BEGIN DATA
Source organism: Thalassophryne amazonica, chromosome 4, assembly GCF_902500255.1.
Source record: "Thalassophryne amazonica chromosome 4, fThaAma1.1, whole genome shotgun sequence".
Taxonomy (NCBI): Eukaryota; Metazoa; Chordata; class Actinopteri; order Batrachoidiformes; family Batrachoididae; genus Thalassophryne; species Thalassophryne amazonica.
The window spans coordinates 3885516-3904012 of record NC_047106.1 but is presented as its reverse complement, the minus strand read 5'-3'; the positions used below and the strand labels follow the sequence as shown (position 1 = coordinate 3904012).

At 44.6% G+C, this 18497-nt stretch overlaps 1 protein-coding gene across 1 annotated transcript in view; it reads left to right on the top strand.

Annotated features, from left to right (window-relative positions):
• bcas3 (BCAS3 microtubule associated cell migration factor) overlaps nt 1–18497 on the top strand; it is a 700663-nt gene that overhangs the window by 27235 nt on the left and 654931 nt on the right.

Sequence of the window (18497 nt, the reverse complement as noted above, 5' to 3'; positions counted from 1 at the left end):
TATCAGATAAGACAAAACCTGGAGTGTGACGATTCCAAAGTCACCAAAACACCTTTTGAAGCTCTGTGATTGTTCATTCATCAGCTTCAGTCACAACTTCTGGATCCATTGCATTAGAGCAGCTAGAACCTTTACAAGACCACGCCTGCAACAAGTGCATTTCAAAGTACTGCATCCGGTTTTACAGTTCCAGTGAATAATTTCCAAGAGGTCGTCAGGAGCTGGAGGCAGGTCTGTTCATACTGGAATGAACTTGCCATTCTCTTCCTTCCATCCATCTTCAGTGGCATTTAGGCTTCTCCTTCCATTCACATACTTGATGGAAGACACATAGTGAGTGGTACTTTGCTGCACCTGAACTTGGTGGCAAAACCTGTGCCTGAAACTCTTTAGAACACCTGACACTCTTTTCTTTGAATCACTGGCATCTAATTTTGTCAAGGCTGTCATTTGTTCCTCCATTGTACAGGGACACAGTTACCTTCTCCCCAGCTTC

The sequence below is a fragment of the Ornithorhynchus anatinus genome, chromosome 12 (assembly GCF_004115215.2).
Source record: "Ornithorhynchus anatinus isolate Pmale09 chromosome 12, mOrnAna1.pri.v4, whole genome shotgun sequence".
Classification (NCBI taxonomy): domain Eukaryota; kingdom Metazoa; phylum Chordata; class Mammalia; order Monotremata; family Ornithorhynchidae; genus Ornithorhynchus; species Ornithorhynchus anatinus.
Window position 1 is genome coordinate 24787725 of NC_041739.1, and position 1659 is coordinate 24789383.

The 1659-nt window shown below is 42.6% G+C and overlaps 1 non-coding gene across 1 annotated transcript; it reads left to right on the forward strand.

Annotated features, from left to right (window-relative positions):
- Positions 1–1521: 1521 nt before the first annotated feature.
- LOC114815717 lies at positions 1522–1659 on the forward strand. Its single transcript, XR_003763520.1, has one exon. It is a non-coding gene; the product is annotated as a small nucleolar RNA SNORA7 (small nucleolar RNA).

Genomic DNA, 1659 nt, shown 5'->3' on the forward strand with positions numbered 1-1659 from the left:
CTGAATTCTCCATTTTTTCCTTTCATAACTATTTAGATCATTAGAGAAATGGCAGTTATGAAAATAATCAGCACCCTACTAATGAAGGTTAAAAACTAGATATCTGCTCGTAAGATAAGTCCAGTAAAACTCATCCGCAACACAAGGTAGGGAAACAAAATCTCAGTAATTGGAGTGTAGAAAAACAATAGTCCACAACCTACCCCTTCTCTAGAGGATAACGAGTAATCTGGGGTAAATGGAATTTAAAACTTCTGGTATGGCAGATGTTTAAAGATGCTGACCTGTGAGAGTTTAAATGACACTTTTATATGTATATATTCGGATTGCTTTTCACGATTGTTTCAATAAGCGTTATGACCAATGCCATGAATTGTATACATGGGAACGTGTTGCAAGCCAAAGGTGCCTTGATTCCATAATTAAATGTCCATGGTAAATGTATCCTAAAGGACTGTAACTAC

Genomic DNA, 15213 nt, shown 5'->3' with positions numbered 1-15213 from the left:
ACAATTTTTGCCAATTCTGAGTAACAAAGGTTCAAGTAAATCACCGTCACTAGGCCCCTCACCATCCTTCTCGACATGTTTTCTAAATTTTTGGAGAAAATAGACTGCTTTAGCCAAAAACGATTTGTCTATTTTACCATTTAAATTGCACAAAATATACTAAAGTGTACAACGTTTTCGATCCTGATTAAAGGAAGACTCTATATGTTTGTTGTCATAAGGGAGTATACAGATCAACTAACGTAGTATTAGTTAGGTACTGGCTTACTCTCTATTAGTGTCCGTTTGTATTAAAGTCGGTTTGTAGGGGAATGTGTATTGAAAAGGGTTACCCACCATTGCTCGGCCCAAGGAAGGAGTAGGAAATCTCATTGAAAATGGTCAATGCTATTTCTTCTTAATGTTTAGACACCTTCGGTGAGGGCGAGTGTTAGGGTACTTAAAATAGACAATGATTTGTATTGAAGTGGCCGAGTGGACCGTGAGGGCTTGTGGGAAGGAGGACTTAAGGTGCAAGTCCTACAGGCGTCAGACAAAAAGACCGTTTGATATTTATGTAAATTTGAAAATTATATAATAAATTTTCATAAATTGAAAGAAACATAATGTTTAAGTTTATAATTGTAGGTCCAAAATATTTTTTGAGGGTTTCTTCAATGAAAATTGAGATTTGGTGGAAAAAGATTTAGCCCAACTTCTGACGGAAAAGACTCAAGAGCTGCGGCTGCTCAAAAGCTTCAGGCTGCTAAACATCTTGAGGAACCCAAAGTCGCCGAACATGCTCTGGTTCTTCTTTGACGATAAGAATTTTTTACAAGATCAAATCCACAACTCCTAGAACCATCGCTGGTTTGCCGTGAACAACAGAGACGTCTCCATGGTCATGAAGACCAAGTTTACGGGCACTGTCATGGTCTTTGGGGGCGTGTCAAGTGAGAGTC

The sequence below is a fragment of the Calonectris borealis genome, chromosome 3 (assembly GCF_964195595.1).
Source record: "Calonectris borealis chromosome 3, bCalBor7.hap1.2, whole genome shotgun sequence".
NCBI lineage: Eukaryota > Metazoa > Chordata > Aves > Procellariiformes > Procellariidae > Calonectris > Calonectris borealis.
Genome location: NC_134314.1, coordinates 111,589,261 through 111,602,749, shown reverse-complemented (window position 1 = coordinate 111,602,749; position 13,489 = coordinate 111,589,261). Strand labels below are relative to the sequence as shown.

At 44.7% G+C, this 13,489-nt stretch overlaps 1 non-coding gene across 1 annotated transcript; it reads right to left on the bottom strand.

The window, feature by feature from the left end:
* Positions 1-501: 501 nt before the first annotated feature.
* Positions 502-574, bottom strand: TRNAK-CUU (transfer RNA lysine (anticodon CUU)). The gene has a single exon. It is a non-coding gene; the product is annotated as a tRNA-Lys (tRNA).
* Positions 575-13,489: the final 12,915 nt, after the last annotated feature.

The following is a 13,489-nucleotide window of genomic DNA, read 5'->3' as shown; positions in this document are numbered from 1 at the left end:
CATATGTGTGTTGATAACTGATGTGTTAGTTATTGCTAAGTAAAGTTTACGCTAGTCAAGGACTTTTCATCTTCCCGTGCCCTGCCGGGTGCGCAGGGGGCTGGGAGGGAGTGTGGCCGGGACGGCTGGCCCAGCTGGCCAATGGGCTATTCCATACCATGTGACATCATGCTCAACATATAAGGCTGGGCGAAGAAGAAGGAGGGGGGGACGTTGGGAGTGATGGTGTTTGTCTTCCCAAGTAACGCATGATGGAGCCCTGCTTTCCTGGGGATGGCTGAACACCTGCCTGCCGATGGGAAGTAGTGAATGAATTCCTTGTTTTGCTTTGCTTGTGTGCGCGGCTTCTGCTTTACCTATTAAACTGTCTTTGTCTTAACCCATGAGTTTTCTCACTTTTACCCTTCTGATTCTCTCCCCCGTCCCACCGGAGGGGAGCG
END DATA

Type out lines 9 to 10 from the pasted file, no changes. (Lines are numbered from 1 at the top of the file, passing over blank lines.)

TATCAGATAAGACAAAACCTGGAGTGTGACGATTCCAAAGTCACCAAAACACCTTTTGAAGCTCTGTGATTGTTCATTCATCAGCTTCAGTCACAACTTCTGGATCCATTGCATTAGAGCAGCTAGAACCTTTACAAGACCACGCCTGCAACAAGTGCATTTCAAAGTACTGCATCCGGTTTTACAGTTCCAGTGAATAATTTCCAAGAGGTCGTCAGGAGCTGGAGGCAGGTCTGTTCATACTGGAATGAACTTGCCATTCTCTTCCTTCCATCCATCTTCAGTGGCATTTAGGCTTCTCCTTCCATTCACATACTTGATGGAAGACACATAGTGAGTGGTACTTTGCTGCACCTGAACTTGGTGGCAAAACCTGTGCCTGAAACTCTTTAGAACACCTGACACTCTTTTCTTTGAATCACTGGCATCTAATTTTGTCAAGGCTGTCATTTGTTCCTCCATTGTACAGGGACACAGTTACCTTCTCCCCAGCTTC

The sequence below is a fragment of the Ornithorhynchus anatinus genome, chromosome 12 (assembly GCF_004115215.2).